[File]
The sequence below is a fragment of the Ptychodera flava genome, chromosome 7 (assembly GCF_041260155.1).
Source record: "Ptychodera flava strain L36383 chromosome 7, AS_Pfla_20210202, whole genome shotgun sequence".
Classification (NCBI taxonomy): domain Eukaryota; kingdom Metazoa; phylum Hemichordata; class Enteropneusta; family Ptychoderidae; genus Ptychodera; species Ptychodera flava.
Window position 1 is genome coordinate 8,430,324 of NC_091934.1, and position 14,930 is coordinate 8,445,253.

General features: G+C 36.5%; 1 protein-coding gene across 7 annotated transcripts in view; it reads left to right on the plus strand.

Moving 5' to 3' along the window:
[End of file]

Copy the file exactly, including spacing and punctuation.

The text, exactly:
The sequence below is a fragment of the Ptychodera flava genome, chromosome 7 (assembly GCF_041260155.1).
Source record: "Ptychodera flava strain L36383 chromosome 7, AS_Pfla_20210202, whole genome shotgun sequence".
Classification (NCBI taxonomy): domain Eukaryota; kingdom Metazoa; phylum Hemichordata; class Enteropneusta; family Ptychoderidae; genus Ptychodera; species Ptychodera flava.
Window position 1 is genome coordinate 8,430,324 of NC_091934.1, and position 14,930 is coordinate 8,445,253.

General features: G+C 36.5%; 1 protein-coding gene across 7 annotated transcripts in view; it reads left to right on the plus strand.

Moving 5' to 3' along the window: